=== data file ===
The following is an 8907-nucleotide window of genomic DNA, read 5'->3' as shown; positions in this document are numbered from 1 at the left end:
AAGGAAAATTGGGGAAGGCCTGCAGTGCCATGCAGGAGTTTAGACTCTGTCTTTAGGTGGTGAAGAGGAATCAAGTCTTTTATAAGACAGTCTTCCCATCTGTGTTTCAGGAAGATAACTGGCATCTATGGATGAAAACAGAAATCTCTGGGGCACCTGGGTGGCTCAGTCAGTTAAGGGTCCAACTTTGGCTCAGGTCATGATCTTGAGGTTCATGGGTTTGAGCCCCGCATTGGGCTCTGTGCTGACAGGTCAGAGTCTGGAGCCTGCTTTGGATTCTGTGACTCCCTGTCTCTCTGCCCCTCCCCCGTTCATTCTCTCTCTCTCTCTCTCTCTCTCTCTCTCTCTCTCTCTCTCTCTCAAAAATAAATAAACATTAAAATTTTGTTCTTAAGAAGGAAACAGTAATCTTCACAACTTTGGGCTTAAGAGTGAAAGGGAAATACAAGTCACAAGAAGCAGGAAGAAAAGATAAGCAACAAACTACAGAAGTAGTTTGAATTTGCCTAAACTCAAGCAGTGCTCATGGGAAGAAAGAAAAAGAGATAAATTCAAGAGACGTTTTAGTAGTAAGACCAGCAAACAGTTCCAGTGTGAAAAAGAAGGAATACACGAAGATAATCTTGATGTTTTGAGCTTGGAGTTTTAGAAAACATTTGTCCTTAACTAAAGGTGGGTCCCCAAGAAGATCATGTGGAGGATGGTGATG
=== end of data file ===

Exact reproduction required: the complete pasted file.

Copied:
The following is an 8907-nucleotide window of genomic DNA, read 5'->3' as shown; positions in this document are numbered from 1 at the left end:
AAGGAAAATTGGGGAAGGCCTGCAGTGCCATGCAGGAGTTTAGACTCTGTCTTTAGGTGGTGAAGAGGAATCAAGTCTTTTATAAGACAGTCTTCCCATCTGTGTTTCAGGAAGATAACTGGCATCTATGGATGAAAACAGAAATCTCTGGGGCACCTGGGTGGCTCAGTCAGTTAAGGGTCCAACTTTGGCTCAGGTCATGATCTTGAGGTTCATGGGTTTGAGCCCCGCATTGGGCTCTGTGCTGACAGGTCAGAGTCTGGAGCCTGCTTTGGATTCTGTGACTCCCTGTCTCTCTGCCCCTCCCCCGTTCATTCTCTCTCTCTCTCTCTCTCTCTCTCTCTCTCTCTCTCTCTCTCTCAAAAATAAATAAACATTAAAATTTTGTTCTTAAGAAGGAAACAGTAATCTTCACAACTTTGGGCTTAAGAGTGAAAGGGAAATACAAGTCACAAGAAGCAGGAAGAAAAGATAAGCAACAAACTACAGAAGTAGTTTGAATTTGCCTAAACTCAAGCAGTGCTCATGGGAAGAAAGAAAAAGAGATAAATTCAAGAGACGTTTTAGTAGTAAGACCAGCAAACAGTTCCAGTGTGAAAAAGAAGGAATACACGAAGATAATCTTGATGTTTTGAGCTTGGAGTTTTAGAAAACATTTGTCCTTAACTAAAGGTGGGTCCCCAAGAAGATCATGTGGAGGATGGTGATG